I have been practicing obesity medicine since 2004. At that time I was selected to lead the development and implementation of the bariatric surgery program for the VA Nebraska-Western Iowa Health Care System (NWI). I spearheaded the establishment and application of the VISN 23 Bariatric Surgery Program in conjunction with the VISN 23 Obesity Workgroup. I also led the initial development and integration of the NWI MOVE! Weight Management Program for Veterans by planning and implementing a multidisciplinary, intensive weight-management program.


How do you work with or interact with patients in your practice?

Click on the images to view each person's answers.

  • Melissa Crawford, FNP-C
  • Mary Salter, DNP, ARNP, NP-C, FAANP
  • Karli Burridge, PA-C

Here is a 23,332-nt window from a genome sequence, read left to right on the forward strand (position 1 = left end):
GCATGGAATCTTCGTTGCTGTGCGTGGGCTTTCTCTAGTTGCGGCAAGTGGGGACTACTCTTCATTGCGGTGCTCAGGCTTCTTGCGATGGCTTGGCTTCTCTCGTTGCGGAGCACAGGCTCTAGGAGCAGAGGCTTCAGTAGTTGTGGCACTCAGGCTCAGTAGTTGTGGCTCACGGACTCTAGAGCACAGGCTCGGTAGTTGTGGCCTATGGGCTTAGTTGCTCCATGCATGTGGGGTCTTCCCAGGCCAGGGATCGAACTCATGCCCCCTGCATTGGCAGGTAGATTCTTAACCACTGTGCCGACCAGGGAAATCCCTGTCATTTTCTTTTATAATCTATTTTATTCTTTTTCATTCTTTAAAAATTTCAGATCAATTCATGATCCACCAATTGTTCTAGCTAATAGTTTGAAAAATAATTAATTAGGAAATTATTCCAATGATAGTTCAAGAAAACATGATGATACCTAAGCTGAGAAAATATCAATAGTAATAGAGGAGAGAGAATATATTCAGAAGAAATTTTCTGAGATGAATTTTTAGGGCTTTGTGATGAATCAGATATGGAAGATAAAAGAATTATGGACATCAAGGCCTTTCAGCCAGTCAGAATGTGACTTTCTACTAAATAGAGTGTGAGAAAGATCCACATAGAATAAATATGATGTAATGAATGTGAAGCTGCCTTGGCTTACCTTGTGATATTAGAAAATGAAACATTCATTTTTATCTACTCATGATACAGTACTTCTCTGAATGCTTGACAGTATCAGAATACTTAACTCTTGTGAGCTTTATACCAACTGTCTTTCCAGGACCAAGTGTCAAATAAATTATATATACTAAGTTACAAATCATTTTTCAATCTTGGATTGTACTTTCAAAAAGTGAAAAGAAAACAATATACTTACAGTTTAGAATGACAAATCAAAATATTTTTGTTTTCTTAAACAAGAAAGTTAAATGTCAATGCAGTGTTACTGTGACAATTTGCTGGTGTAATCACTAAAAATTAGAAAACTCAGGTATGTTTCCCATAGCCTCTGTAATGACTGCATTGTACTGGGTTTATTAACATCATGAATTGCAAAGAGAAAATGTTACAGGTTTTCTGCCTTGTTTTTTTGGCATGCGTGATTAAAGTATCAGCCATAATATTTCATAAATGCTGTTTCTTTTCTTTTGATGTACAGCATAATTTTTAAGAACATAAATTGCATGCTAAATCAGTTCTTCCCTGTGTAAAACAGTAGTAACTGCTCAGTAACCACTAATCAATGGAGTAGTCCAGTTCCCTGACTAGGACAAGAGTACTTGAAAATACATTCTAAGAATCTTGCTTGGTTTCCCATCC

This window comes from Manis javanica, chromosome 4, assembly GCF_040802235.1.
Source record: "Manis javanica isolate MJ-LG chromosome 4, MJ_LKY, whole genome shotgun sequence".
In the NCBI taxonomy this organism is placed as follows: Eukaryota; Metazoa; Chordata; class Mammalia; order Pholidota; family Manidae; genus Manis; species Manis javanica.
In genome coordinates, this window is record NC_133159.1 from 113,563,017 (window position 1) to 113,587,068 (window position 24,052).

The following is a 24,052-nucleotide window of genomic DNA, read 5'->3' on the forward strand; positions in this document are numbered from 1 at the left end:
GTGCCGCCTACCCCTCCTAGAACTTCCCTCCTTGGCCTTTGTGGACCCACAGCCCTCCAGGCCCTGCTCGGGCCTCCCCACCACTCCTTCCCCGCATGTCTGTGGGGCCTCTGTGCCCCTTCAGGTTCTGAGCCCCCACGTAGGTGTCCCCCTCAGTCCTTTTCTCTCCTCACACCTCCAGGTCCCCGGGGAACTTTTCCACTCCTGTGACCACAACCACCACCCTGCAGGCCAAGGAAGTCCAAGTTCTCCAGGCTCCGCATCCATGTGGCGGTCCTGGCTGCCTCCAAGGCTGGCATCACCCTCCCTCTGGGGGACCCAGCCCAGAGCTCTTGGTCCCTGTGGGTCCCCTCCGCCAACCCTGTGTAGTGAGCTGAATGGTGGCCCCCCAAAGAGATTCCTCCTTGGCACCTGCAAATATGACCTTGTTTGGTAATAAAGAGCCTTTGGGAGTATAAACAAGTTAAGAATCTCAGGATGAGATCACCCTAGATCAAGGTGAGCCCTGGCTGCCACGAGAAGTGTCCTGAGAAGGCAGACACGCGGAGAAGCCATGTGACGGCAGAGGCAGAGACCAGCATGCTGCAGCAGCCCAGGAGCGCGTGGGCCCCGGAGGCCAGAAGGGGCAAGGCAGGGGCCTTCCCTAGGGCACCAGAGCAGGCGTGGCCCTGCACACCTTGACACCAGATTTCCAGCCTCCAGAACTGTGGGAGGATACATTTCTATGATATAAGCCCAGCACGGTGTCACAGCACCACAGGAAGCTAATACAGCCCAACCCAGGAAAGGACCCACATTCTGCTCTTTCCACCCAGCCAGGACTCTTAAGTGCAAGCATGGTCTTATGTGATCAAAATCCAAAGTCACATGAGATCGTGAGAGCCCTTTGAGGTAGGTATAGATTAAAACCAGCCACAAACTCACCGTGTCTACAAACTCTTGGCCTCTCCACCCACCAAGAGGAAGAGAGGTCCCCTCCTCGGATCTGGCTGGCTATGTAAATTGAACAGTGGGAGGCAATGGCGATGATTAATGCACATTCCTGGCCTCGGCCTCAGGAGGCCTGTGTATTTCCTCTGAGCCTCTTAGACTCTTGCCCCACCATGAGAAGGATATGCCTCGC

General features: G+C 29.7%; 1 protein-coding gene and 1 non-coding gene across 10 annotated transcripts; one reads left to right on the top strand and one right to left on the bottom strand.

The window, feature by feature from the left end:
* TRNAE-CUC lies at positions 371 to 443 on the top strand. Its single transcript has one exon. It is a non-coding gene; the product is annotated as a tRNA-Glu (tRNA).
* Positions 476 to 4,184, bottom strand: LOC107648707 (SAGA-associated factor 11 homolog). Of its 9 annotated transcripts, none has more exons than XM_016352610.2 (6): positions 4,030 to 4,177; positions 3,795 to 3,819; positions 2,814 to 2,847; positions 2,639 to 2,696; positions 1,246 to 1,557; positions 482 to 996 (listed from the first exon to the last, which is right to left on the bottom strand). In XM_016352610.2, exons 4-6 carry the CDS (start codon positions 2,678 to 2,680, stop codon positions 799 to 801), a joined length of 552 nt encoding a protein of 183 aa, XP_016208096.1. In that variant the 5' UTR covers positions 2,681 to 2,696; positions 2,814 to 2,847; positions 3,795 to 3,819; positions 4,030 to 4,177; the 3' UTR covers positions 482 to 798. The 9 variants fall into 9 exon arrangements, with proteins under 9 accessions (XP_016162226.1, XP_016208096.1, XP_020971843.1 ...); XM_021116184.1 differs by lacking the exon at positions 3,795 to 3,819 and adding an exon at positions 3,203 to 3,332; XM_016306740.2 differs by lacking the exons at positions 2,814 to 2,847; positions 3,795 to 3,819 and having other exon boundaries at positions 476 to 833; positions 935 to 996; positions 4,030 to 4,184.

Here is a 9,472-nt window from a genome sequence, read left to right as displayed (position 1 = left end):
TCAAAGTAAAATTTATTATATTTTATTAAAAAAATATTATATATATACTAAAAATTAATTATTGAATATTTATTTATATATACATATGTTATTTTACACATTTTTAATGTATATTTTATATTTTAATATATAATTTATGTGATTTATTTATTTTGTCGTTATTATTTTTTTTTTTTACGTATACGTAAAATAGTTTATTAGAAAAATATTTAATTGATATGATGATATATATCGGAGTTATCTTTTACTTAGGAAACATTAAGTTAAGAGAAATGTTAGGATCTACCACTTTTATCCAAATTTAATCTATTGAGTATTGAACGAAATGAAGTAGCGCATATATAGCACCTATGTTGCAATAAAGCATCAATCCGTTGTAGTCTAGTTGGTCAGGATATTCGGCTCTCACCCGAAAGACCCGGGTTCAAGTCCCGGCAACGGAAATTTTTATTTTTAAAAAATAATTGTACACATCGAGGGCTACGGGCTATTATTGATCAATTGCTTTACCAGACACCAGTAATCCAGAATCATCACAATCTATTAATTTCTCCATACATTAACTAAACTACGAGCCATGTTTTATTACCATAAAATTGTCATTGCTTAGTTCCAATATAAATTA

• Melissa Crawford, FNP-C
    Fargo, N.D.
    I work in a primary care and weight-management clinic. I use low-carb guidelines with adequate protein, a team approach, and behavioral therapy modifications. Many patients have given up on their health and themselves. We create a different climate – a totally new environment – to help patients with their weight. Most of the time, they looked for answers but felt that the medical system failed them.

  • Mary Salter, DNP, ARNP, NP-C, FAANP
    Omaha, Neb.
    My bariatric surgery practice involves a multidisciplinary team and encompasses a five-state area in the Midwest region, which includes eight VA medical centers. We use a hub-and-spoke referral model. Liaison case managers are located at each VA medical center to educate and support patients, facilitate patients’ progress through a surgery algorithm, and coordinate long-term follow-up care with their local MOVE! physician champions, dietitians, and psychologists. Patients travel to the VA Nebraska-Western Iowa facility only for the surgical procedure and immediate post-operative care. We maintain team communication through phone calls and shared electronic medical records.